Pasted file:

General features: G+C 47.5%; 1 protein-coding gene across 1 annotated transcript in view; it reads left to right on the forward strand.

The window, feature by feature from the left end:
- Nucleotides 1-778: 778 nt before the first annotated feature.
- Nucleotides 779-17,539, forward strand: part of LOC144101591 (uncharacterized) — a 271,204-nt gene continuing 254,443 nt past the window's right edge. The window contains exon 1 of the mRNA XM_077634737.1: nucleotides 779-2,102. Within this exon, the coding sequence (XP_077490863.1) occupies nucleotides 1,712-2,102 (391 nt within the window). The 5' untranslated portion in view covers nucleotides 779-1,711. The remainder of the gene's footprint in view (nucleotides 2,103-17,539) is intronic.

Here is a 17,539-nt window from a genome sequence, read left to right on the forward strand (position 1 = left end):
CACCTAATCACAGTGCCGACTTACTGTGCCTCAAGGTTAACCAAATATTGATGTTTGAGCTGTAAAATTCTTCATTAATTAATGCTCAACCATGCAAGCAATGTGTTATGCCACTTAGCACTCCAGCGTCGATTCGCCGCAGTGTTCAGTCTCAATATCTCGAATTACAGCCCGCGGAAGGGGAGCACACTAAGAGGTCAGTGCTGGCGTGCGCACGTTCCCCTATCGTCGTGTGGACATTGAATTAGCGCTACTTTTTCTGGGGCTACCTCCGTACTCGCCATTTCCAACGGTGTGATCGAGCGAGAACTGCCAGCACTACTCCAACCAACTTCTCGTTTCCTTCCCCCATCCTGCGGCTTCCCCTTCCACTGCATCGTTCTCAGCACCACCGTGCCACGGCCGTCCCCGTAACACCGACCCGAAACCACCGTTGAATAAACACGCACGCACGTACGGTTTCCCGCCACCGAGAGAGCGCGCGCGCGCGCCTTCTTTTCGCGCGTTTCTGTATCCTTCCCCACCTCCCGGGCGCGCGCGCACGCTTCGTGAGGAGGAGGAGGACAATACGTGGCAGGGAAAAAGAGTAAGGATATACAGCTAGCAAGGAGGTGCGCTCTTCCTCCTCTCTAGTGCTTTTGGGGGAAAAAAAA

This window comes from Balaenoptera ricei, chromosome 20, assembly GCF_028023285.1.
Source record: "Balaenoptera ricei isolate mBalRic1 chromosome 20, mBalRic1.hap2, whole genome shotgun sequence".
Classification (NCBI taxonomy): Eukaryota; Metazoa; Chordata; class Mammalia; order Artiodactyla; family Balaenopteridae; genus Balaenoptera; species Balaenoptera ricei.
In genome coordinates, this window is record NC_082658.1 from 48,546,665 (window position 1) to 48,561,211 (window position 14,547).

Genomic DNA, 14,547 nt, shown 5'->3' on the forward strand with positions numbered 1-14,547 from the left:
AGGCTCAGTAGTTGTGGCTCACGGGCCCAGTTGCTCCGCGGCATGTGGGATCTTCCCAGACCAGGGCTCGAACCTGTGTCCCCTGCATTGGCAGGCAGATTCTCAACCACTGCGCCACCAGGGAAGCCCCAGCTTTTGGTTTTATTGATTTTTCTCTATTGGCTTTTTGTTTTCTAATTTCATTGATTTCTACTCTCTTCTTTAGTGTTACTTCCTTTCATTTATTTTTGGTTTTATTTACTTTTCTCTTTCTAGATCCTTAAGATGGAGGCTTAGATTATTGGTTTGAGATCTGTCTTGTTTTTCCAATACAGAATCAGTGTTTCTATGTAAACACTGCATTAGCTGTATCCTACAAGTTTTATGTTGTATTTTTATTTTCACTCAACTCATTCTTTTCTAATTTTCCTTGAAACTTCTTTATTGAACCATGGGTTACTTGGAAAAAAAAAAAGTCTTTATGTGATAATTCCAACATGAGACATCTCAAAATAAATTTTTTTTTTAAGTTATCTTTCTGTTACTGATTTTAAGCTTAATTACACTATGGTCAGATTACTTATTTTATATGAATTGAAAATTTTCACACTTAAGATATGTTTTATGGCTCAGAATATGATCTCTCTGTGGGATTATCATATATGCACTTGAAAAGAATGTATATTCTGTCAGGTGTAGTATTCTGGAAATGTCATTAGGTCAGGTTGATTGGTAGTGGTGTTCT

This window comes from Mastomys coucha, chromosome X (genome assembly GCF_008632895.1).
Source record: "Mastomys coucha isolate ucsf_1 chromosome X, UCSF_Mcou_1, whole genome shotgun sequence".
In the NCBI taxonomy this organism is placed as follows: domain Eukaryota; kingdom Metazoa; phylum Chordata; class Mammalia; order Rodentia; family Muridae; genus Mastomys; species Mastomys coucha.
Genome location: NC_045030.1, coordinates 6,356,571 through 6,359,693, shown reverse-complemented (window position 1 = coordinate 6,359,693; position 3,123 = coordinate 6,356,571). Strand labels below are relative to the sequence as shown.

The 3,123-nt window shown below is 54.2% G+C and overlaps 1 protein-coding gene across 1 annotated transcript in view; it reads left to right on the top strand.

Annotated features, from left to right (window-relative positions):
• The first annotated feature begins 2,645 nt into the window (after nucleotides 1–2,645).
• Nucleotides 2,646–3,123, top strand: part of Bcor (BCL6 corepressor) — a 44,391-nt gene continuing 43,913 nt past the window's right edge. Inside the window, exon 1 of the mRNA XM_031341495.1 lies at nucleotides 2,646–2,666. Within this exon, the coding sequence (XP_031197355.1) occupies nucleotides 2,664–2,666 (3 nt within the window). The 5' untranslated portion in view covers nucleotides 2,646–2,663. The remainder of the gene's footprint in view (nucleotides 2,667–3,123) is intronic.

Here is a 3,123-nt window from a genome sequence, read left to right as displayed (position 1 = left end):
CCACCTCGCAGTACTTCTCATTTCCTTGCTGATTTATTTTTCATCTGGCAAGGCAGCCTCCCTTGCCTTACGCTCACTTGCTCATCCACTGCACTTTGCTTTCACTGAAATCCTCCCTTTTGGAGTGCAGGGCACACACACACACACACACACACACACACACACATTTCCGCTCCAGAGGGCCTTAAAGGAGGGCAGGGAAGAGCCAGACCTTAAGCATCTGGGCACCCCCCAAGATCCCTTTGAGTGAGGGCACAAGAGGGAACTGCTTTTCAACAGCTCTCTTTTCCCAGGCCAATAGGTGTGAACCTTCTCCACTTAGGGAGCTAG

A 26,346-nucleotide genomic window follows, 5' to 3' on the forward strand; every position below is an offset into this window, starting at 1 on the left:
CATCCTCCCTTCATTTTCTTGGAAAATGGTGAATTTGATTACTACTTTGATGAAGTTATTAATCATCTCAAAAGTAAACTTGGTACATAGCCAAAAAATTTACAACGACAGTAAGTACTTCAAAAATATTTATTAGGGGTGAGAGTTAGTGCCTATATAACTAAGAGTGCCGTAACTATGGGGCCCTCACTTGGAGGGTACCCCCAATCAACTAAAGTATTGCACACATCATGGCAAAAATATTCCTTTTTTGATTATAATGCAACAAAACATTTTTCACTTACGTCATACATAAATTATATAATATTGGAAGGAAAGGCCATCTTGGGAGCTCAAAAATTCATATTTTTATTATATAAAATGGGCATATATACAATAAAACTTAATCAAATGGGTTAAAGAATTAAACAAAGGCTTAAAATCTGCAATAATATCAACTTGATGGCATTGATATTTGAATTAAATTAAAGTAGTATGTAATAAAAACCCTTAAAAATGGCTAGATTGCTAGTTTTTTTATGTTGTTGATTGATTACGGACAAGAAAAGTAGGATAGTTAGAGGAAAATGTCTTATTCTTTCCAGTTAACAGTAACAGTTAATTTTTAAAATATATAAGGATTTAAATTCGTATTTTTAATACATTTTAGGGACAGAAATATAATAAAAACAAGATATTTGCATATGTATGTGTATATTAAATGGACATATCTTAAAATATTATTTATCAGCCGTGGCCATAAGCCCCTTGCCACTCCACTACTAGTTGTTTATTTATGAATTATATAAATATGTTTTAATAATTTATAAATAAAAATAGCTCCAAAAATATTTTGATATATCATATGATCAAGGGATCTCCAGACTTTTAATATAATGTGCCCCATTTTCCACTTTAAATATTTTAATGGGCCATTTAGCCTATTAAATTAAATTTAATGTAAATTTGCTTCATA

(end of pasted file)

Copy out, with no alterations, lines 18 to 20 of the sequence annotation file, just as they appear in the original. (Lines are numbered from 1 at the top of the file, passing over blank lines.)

Annotated features, from left to right (window-relative positions):
• The first annotated feature begins 2,645 nt into the window (after nucleotides 1–2,645).
• Nucleotides 2,646–3,123, top strand: part of Bcor (BCL6 corepressor) — a 44,391-nt gene continuing 43,913 nt past the window's right edge. Inside the window, exon 1 of the mRNA XM_031341495.1 lies at nucleotides 2,646–2,666. Within this exon, the coding sequence (XP_031197355.1) occupies nucleotides 2,664–2,666 (3 nt within the window). The 5' untranslated portion in view covers nucleotides 2,646–2,663. The remainder of the gene's footprint in view (nucleotides 2,667–3,123) is intronic.